I’m not sure that this recording has ever been available on disc in the UK except as an SACD-only import from Japan, so I was intrigued to hear what I’d been missing, especially as I’d read such good things about the soloist, Akiko Suwanai: John Phillips, for example, was totally convinced by her in the Bruch Concerto No.1 and Scottish Fantasia – review; as this is no longer generally available, perhaps Linn will get together with Universal to give us a Studio Master download version of this, too.

There’s such a diversity of coupling for both of these concertos, though none that I know of that pairs them, that comparisons are less useful than usual, though it’s the Nigel Kennedy recording of the Walton (EMI) that sits in my unconscious – nice to be complimentary about him after being rude about his Vivaldi – and Kyung-Wha Chung (Decca Originals or Double Decca) or Leonidas Kavakos (BIS, first and revised versions) in Sibelius.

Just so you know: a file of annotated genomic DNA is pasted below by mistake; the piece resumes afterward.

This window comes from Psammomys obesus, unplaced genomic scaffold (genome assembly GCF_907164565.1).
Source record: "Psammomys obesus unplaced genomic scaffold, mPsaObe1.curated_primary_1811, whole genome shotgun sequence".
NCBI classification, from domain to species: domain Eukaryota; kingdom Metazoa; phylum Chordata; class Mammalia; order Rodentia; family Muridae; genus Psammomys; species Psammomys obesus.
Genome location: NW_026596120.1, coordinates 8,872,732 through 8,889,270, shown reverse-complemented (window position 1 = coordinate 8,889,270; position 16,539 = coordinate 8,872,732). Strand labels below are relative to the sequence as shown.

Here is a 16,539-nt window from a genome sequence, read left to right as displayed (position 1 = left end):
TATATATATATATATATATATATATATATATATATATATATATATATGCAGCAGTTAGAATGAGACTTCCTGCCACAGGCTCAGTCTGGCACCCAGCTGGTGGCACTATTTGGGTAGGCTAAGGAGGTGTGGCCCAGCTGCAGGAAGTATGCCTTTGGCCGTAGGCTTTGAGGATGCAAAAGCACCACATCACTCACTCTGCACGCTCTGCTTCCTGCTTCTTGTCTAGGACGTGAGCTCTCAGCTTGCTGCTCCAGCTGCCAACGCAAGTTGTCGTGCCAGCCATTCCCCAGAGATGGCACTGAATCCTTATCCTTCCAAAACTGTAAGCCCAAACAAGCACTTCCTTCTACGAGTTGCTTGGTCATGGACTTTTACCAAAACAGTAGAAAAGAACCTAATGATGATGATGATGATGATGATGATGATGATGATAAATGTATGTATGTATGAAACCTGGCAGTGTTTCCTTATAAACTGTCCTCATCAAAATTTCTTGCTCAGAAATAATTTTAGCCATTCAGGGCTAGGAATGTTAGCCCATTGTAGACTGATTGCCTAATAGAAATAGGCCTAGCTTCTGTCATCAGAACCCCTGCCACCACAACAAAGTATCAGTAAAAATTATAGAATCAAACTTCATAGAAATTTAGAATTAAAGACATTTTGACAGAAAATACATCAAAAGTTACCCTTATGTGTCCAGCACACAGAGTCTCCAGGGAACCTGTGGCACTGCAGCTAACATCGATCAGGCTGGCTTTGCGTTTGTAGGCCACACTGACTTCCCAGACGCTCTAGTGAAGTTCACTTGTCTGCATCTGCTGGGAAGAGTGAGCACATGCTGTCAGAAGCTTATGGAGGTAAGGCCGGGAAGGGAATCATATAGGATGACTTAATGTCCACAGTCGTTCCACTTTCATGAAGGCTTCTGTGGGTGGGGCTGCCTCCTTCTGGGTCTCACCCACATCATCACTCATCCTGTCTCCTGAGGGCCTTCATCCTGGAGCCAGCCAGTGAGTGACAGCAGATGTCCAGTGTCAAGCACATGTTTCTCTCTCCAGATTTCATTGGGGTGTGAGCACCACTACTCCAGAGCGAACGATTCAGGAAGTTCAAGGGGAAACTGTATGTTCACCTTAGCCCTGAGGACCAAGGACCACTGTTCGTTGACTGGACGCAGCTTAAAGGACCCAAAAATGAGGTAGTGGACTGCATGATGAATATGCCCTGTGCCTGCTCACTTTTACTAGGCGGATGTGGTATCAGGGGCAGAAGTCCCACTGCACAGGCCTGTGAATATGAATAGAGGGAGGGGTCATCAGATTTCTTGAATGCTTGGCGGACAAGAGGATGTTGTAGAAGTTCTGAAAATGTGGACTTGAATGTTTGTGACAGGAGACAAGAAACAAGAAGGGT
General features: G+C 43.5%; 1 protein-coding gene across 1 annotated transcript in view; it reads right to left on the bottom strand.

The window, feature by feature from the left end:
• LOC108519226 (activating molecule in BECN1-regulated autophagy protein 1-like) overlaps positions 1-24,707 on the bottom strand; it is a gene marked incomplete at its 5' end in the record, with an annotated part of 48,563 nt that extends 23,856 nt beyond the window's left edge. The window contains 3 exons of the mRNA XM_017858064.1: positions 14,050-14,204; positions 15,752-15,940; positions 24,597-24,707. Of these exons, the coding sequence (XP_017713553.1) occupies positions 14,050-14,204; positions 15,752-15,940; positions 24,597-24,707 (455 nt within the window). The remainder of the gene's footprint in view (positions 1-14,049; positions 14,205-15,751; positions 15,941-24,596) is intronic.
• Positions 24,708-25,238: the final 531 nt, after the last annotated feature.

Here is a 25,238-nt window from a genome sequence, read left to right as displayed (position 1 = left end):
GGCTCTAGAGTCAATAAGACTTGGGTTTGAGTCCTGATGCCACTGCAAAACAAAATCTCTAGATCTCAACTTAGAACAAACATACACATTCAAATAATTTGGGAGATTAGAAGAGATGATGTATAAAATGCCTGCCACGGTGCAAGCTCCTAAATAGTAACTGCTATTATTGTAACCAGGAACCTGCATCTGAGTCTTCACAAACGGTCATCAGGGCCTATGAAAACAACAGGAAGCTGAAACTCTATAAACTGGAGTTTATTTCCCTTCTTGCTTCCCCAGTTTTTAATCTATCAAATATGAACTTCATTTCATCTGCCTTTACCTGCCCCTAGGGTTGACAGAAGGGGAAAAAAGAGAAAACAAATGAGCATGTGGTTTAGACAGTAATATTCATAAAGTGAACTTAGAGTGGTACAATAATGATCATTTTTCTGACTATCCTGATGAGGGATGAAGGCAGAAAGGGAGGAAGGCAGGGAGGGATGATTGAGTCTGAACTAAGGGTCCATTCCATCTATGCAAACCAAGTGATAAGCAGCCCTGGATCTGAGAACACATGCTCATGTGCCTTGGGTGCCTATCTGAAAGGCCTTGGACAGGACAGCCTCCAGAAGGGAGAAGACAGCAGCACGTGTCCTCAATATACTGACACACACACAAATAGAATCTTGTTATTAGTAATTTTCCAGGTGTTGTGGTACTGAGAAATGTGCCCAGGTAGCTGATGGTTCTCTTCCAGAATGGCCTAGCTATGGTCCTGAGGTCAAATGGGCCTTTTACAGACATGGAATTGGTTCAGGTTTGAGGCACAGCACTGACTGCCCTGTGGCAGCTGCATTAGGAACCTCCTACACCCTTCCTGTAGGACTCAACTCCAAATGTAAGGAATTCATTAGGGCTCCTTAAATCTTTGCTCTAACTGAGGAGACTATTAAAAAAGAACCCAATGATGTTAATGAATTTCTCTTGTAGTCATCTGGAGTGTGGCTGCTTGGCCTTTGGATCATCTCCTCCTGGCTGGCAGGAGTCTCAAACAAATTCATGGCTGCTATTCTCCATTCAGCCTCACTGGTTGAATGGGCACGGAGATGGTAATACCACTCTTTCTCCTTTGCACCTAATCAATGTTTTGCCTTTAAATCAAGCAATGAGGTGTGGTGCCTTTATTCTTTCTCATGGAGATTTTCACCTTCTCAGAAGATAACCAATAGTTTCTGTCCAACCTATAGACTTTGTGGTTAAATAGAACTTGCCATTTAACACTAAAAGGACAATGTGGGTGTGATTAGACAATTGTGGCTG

It’s to the credit of both soloist and conductor that I wasn’t tempted to play either of those named recordings of the Sibelius after hearing this Decca version; that’s hardly surprising when Sakari Oramo has given us so many recommendable Sibelius recordings, including a fine version of the Violin Concerto with Lisa Batiashvili (Sony – review). The slow movement is to die for – taken a little more slowly than usual.

The tempi in the Walton are close to those adopted by Kennedy and Previn; were it not that I prefer the EMI coupling with the Viola Concerto (now available only if you go for the 5-CD set at budget price) I’d rate Suwanai and Oramo as the equals of that now classic account.

As with all these 24-bit downloads, the quality of the sound is very good – credible without going out of its way to impress – but the lack of notes (again) reduces my enthusiasm slightly.

Bargain of the Month

Igor STRAVINSKY (1882-1971)
Œdipus Rex (1926/7)
Ernst Haefliger (tenor) – Oedipus
Hélène Bouvier (mezzo) – Jocasta